A workers cleans a Toyota Prius displayed at the Shanghai Auto Show on April 20. (PHILIPPE LOPEZ/AFP/GETTY IMAGES)

It is a careful rollout — befitting an automobile featuring advanced technology.

Simultaneously, it is a rushed introduction, not yet ready for prime time, a common occurrence in a hypercompetitive industry in which having an idea is not the same as bringing it to market before a competitor.

That is what happened to the Toyota Prius Plug-in Hybrid Electric Vehicle, variously labeled the Prius PHEV or Prius PHV, which has been rolling around the United States in prototype form for the past year gathering mileage and consumer reaction, the latter poured out in volume on Twitter, Facebook and other social media, in preparation for a market debut sometime in 2012.

In homage to brevity, I’ll call it the PHV, probably the greenest and most advanced Prius in the 14-year history of an automobile that revolutionized consumer, regulatory, industry and political thinking about the feasibility, acceptability and desirability of high-mileage alternative-fuel passenger cars.

Given this heritage, the emergence of the PHV should have been monitored in the manner of royal progeny. But its glory was eclipsed by the earlier-to-market Chevrolet Volt — an extended-range plug-in hybrid electric car produced by General Motors.

The Volt is larger and prettier inside and out than the Prius PHV. It also runs more miles on electric-only power — 40 miles per charge, compared with 13 for the prototype PHV driven for this column.

But the PHV remains a commendably virtuous work. It fully recharges substantially faster than the Volt — 1.5 to three hours for the Prius PHV vs. three to 15 hours for the Volt, with the duration of charge times depending on the charging source used — regular 115-to-120-volt house current, a 220-volt outlet or a higher-voltage setup specifically designed for the task.

The Volt is relatively expensive — a base price of $40,280 before available federal tax abatements of up to $7,500. But although the Prius PHV is much less costly than the Volt — with base prices ranging from $22,120 to $28,790, depending on trim levels chosen — it won’t be cheap. Industry types estimate that plug-in technology will add $3,000 to $5,000 to the price tag.

Is the car worth it? Yes, it is — in the manner that cleaner air and moving toward a more stable and, eventually, more affordable energy future are worth it.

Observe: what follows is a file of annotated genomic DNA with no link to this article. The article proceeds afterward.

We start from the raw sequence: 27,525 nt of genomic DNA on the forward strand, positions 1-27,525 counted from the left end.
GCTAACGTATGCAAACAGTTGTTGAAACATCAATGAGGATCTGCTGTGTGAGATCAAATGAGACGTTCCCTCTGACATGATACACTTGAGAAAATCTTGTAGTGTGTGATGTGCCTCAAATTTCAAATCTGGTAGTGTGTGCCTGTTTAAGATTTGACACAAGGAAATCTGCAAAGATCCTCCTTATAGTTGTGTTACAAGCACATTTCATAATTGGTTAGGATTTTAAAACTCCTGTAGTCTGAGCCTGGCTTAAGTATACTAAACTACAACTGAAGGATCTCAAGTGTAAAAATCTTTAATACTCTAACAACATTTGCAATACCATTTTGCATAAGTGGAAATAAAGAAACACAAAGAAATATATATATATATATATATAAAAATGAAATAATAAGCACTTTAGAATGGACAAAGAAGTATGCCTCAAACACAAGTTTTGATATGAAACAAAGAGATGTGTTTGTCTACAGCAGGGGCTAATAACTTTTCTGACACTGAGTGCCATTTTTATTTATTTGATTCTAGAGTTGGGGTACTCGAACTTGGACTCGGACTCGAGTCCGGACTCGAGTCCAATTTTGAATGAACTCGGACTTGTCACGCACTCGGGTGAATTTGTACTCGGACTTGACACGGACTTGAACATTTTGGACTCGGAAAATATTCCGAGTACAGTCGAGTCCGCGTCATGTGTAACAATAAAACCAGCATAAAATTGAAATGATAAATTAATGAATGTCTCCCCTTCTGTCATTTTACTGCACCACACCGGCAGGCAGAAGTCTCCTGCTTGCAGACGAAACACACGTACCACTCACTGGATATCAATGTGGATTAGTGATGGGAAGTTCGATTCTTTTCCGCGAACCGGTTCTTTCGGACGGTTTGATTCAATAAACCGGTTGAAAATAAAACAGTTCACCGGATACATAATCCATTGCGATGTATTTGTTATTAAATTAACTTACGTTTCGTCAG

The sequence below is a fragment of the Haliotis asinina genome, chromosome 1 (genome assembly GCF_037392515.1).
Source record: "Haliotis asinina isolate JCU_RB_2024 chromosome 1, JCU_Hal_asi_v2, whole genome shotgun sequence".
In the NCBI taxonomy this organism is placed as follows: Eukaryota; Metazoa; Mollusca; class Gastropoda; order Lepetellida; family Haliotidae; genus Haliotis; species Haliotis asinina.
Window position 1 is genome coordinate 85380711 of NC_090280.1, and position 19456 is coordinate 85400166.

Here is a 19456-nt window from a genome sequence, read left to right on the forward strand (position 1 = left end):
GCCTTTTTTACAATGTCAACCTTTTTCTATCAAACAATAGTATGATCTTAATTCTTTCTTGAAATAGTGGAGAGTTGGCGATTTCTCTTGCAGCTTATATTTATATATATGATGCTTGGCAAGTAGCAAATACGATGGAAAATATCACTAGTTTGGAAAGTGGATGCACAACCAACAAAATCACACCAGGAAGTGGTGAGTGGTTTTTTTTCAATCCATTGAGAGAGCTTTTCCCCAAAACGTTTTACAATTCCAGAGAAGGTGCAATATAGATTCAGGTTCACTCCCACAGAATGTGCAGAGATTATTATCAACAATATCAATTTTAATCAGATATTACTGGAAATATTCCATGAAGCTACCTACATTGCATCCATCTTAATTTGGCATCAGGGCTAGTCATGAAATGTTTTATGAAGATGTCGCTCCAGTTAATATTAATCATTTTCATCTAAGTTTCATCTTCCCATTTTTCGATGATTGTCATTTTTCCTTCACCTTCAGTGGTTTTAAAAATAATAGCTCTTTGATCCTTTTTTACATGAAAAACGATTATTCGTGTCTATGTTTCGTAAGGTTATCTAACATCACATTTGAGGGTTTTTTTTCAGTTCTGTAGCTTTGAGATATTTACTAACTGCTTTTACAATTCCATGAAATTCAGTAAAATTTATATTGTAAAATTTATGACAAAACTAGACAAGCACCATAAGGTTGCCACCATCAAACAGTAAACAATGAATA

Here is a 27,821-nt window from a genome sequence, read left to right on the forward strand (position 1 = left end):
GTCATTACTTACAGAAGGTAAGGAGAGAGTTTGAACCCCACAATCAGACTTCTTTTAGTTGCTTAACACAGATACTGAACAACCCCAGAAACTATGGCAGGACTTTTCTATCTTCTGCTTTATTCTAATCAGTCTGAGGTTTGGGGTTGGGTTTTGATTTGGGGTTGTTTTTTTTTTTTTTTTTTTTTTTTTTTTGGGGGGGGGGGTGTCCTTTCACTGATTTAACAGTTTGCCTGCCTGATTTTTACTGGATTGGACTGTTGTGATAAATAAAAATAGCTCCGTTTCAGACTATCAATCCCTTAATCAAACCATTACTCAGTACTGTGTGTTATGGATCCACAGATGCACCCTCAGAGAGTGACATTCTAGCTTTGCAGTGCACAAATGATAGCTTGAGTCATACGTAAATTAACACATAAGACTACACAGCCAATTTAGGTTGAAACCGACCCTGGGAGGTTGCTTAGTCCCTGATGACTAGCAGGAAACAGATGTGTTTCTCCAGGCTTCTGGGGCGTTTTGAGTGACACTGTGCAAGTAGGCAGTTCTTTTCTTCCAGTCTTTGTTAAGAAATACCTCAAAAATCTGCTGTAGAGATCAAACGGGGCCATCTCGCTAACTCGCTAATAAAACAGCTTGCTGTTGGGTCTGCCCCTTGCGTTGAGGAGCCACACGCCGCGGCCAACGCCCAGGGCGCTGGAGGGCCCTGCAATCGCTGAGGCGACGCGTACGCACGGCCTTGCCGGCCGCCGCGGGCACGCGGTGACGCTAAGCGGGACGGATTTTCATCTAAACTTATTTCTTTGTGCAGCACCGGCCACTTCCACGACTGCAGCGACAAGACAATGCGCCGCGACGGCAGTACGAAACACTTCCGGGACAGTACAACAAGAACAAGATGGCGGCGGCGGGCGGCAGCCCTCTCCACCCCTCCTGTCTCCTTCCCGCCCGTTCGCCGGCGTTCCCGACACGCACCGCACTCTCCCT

The plug-in Volt and Prius PHV both offer motorists the ability to do local commuting without burning one ounce of gasoline. With the Volt, the electric-only commuting range is 40 miles. It is 13 miles with the Prius PHV, as currently constituted. What is important is that both cars give commuters the ability to plan gas-free trips, thus lessening our overall dependence on oil, foreign or domestic, and moving us forward into a more livable, breathable environment.

Both front-wheel-drive cars address consumer anxiety about driving range by mating their electric power systems with small gasoline engine/
generators — a 1.8-liter four-cylinder (98 horsepower) for the Prius PHV and a 1.4-liter four-cylinder (80 horsepower) for the Volt. Both cars handle and drive quite well in the electric-only mode. But the Prius PHV is a bit more fun when it switches to gas assistance.

It figures. In gasoline/generator mode, the Volt is using a smaller engine to move more weight, considering the Volt’s curb weight (factory weight minus passengers and cargo) of 3,781 pounds. The Prius PHV’s curb weight is an estimated 700 pounds less assisted by a larger gasoline engine. As a result, the Prius PHV feels downright sprightly in gasoline mode, when the car switches to Hybrid Synergy Drive, the technology used by Priuses to date.

Car shoppers are not likely to consider the Prius PHV or the Volt equally. Since the Prius’s introduction in 1997 in Japan, the odd-shaped car has been a motorized badge of honor for many environmentalists. Here’s betting that many of those same people will welcome the production version of the 2012 Prius PHV, which, at least in base form, is likely to come with an austere, bare-bones exterior similar to the one in the prototype. Those buyers are in pursuit of fuel efficiency at the expense of appearance and, I would argue, comfort.

The Volt, on the other hand, caters to the American tradition of delightful excess, in which some aspect of efficiency often is sacrificed in favor of beauty and comfort. For me, it is a much more likable car — much more a car than it is a science project.

Hyper-milers, those people dedicated to getting the most miles possible out of a gallon of fuel, are likely to love the forthcoming production-model Prius PHV. It is likely to give them bragging rights over almost everything else in the extended-range plug-in-electric category. But I do not count myself among them. I’m more of a Volt person, which makes me silly, perhaps. But I’m willing to spend more money on a car and the fuel to run it in exchange for more smiles per mile.